Histopathological Changes After Experimental Skin Resurfacing Using an Improved Fractional High-Power 1064-nm Q-Switched Nd:YAG Laser

December 2019 | Volume 18 | Issue 12 | Original Article | 1261 | Copyright © December 2019

Fernando Urdiales-Galvez MD,a Mario A. Trelles MD PhD,b Sandra Marten-Sanchez MD,aMonica Maiz-Jimeanez MDa

aInstituto Médico Miramar, Málaga, Spain bVilafortuny Laser Centre, Dubai, United Arab Emirates

BACKGROUND: Several studies confirm microscopic changes in the cutaneous architecture following various rejuvenation techniques using non-ablative lasers Objective: To investigate the histological changes that occur after the application of an improved high-power 1064-nm fractional Q-switched Nd: YAG laser, using different focusing tips.

MATERIAL AND METHODS: Experimental skin resurfacing of the retroauricular area in 15 female volunteers, in three treatment sessions of one pass each, using the Clear Lift® laser (Alma Lasers, Israel) and five different focusing tips. Biopsies were taken before and immediately after the first treatment session, one month after the first session, and one month after the third session. A total of 60 microscopic images were evaluated at a micrometric scale.

RESULTS: The five tips used caused characteristic and similar histological changes in both the dermis and the epidermis. The signs of thermal damage and the formation of new collagen were observed at different depths, in accordance with the focal length of each tip. Neo-formation of collagen with the increase, reorganization and compaction of fibers began one month after the first treatment session, and was blindly confirmed, with all the tips used, one month after the third treatment session.

CONCLUSION: The skin takes on a new conformation, with histological signs of skin rejuvenation, concordant with previous clinical observations.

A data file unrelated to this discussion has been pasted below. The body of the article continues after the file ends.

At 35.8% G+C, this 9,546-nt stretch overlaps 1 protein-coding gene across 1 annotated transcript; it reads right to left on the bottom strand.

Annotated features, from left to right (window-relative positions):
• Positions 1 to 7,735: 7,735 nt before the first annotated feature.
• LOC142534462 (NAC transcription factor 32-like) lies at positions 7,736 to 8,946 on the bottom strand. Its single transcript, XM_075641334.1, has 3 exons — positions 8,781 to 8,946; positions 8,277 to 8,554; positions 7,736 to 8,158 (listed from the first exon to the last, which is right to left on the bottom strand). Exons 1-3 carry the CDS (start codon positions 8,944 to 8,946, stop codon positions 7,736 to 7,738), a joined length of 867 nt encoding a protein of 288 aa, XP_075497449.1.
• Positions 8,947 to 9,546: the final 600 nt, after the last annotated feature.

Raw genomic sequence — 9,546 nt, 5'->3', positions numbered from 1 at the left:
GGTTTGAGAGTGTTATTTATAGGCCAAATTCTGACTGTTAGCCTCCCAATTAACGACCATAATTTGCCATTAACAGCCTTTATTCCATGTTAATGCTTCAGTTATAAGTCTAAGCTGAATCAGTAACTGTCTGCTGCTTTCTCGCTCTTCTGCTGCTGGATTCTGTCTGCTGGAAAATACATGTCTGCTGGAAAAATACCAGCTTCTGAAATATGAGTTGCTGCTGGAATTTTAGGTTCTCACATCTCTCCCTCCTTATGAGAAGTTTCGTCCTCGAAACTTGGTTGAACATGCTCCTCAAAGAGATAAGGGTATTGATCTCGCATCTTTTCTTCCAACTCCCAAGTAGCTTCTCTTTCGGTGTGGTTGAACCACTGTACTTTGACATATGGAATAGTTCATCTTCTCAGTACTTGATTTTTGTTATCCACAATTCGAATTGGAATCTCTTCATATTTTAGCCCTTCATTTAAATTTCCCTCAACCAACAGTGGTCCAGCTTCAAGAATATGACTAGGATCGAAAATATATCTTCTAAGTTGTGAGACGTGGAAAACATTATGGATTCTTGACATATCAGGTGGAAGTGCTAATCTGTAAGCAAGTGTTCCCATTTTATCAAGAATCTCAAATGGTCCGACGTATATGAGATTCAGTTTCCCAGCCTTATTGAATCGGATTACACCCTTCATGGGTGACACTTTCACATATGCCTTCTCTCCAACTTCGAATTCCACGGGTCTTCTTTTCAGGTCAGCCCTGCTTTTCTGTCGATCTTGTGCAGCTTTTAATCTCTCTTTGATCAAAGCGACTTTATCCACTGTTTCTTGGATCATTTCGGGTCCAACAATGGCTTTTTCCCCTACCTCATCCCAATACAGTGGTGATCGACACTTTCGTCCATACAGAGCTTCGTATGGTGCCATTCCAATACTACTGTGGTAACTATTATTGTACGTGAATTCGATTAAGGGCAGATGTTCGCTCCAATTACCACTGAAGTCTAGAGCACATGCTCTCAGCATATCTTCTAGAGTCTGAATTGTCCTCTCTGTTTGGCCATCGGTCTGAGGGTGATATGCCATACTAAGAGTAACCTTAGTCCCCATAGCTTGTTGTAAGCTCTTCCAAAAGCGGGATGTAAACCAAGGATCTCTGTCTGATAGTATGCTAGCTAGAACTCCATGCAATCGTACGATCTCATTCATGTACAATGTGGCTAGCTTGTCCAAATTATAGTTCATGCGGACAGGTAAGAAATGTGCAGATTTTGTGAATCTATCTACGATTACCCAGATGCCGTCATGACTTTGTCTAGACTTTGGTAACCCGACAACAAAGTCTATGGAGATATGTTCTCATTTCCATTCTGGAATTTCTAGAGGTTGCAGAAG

J Drugs Dermatol. 2019;18(12):1261-1266.


In 2012, the first clinical results were presented with a new fractional non-ablative Q-switched neodymium-doped YAG (Nd:YAG) 1064-nm laser, which combines the benefits of a non-ablative and fractional laser. The facial resurfacing treatments were effective, practically painless, and without downtime. In three treatment sessions, fine lines and wrinkles were reduced by 11.3% without adverse effects (besides temporary edema and erythema, and some cases of pinpoint petechiae) following multiple passes using energies between 400 and 1200 mJ/pulse. The procedure was extraordinarily safe and without downtime.1 Subsequently, Gold et al presented the results of a more detailed study using the same laser, in a sample of ten women, including much higher improvement percentages: 70% for hyper-pigmentation, 80% for telangiectasia, 80% for laxity, and 60% for actinic keratosis. The maximum fluence was also 1200 mJ/pulse, but he performed four treatment sessions.2

It has been postulated that the action of this laser is due to subdermal heating of the skin, and of the underlying extracellular matrix, causing contraction and tightening of the skin. To argue this effect, it should be noted that the focal point of the conventional Q-Switched Nd:YAG 1064-nm laser had been aimed at the surface of the skin to target melanin pigment, thereby necessitating its application in defocused mode to avoid crusting and splatter. Comparatively, the new laser has a focal point of 100 μm, just beneath the epidermis, with greater penetration and the absence of epidermal crusting. Since the wavelength is applied directly to the skin surface instead of in defocused mode, a penetration depth of up to 3.5-4mm is expected, which may also play a role in the increased efficacy compared with prior modalities.1 On the other hand, it has been suggested, based on what is known about theoretically similar lasers, that the most important effects are due to a micro-thermal injury in the dermis that causes a proliferation of fibroblasts and stimulates new collagen formation, thickening the dermis and improving skin firmness and texture.2 Despite the extensive clinical experience of results with this device, its possible effects on the cutaneous architecture at a microscopic level have not yet been investigated.

Here, we analyze biopsies taken from female volunteers treated with the same laser used by other authors,1,2 recently perfected to allow double the maximum energy per pulse. The objective